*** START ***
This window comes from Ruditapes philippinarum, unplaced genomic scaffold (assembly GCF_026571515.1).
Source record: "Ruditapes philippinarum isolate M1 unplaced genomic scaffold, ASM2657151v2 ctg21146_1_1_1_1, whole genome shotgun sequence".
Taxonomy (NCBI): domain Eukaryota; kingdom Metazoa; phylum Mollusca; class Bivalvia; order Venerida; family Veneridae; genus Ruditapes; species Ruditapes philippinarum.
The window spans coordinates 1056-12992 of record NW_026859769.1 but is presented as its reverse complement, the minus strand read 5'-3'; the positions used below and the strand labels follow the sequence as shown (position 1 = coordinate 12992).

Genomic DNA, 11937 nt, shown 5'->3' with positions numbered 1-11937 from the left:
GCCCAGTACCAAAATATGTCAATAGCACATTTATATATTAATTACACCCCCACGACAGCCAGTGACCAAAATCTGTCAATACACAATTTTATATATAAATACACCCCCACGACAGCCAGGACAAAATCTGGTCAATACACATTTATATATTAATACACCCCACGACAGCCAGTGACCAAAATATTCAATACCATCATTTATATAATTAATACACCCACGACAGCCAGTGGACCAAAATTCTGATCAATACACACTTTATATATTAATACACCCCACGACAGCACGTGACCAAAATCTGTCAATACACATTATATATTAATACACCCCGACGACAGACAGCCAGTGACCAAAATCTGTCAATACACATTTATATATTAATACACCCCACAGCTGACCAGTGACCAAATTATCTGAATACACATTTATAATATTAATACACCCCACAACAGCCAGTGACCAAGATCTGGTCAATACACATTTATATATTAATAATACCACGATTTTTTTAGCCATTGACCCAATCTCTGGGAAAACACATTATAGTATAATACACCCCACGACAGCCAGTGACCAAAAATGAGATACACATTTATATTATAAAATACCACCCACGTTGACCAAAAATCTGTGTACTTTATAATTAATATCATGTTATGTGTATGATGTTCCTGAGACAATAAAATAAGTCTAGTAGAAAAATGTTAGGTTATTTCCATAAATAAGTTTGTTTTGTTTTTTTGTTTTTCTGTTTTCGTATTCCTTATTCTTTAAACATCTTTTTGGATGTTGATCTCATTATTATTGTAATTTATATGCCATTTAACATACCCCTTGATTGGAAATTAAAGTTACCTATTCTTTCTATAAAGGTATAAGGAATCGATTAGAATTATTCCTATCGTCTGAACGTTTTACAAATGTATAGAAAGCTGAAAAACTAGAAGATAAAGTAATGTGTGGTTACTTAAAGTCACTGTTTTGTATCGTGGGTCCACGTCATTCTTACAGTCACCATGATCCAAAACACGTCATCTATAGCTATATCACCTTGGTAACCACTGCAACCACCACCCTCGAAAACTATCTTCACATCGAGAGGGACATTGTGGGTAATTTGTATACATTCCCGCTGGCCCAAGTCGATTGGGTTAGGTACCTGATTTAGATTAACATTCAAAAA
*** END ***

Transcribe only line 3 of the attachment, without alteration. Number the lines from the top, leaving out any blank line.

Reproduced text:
Taxonomy (NCBI): domain Eukaryota; kingdom Metazoa; phylum Mollusca; class Bivalvia; order Venerida; family Veneridae; genus Ruditapes; species Ruditapes philippinarum.